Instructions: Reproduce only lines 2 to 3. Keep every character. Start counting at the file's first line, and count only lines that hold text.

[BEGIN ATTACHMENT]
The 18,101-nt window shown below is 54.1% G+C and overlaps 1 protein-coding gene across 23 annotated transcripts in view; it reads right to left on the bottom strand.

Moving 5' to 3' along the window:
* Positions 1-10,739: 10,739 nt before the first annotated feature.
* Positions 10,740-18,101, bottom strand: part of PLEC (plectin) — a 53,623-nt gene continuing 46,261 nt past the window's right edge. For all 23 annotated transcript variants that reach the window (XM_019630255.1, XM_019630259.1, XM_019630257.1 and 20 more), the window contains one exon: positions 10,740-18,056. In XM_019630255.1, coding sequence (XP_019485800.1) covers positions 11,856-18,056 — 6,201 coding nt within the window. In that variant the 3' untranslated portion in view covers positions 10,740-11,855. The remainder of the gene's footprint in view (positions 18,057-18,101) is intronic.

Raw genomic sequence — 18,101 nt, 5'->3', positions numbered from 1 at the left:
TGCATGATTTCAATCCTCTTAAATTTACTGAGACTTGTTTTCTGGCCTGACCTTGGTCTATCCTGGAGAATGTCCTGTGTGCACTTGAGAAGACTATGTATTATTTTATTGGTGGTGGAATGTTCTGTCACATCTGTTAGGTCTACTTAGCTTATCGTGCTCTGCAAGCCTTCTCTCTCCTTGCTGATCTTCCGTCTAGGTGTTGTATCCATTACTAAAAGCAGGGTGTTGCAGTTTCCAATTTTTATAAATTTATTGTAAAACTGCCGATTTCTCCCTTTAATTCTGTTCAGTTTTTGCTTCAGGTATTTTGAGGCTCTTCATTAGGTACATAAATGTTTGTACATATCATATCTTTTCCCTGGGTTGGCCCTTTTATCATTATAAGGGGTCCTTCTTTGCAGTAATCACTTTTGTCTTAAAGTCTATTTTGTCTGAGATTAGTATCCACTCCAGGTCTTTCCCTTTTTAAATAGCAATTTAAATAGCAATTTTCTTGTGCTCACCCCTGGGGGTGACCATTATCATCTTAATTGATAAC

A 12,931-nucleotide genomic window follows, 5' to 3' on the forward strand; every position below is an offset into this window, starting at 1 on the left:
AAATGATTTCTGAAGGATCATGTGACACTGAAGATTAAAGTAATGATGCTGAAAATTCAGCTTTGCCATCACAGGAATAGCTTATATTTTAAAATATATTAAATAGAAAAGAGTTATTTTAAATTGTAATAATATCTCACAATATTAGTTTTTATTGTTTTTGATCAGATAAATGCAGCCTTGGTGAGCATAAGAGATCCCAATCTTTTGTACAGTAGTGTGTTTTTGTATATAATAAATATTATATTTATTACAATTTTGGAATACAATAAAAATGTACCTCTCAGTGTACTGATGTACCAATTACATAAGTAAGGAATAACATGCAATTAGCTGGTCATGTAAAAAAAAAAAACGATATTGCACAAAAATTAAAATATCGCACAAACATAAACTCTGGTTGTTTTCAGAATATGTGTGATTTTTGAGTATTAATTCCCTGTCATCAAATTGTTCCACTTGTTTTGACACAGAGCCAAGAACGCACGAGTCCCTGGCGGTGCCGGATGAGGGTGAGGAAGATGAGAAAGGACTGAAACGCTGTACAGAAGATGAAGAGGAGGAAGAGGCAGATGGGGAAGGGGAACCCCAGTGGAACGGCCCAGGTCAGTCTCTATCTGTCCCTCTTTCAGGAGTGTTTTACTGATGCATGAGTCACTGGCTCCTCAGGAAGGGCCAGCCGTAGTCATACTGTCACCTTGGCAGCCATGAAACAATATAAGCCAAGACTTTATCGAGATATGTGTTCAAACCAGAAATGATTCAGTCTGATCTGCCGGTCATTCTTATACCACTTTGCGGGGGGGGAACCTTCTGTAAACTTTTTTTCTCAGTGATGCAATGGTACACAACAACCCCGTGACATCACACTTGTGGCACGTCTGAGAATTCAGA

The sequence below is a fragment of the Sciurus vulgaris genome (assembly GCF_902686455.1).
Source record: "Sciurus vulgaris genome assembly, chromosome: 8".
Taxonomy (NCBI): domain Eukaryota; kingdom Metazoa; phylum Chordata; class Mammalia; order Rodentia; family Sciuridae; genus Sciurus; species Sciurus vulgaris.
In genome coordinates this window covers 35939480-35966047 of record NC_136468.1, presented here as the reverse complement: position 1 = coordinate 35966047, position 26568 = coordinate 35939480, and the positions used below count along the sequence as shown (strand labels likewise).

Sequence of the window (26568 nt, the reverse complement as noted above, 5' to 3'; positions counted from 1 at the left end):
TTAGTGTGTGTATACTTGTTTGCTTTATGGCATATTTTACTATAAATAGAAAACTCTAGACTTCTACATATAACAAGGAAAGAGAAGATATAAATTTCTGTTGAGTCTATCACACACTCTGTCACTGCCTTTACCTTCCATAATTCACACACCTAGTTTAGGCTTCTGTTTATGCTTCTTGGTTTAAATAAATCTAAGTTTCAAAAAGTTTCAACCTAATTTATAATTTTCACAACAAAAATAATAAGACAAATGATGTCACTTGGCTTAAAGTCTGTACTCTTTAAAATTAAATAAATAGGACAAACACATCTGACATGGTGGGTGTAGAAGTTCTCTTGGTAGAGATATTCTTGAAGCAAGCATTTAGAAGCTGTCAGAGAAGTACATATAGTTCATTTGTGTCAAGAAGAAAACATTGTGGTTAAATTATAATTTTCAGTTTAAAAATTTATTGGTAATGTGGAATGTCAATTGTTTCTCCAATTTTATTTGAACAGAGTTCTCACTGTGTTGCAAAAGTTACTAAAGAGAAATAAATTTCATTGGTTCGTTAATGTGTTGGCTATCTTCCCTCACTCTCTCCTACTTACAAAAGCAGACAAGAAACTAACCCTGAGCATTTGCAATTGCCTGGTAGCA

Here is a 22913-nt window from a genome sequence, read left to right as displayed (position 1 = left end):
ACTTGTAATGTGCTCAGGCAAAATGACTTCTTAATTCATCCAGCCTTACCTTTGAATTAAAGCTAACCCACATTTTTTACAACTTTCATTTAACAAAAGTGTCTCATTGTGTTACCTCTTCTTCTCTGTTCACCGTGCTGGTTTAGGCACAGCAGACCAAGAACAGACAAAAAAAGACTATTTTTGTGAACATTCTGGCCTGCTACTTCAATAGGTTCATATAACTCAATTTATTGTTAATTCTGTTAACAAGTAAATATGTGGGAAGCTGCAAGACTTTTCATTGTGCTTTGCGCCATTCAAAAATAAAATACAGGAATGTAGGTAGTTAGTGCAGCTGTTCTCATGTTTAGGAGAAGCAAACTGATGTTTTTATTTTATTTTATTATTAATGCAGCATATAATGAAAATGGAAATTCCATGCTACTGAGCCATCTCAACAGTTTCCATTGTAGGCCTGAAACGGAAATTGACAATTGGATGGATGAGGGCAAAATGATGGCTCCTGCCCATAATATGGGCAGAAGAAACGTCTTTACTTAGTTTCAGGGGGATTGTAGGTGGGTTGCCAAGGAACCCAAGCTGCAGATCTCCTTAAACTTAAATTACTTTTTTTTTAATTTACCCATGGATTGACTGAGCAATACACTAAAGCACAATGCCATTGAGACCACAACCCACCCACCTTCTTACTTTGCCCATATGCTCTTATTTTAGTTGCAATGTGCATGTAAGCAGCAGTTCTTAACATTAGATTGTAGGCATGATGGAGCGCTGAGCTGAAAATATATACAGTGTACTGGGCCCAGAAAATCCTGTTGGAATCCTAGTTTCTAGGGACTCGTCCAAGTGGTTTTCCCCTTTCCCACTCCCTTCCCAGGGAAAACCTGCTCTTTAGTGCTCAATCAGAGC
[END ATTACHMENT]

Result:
Moving 5' to 3' along the window:
* Positions 1-10,739: 10,739 nt before the first annotated feature.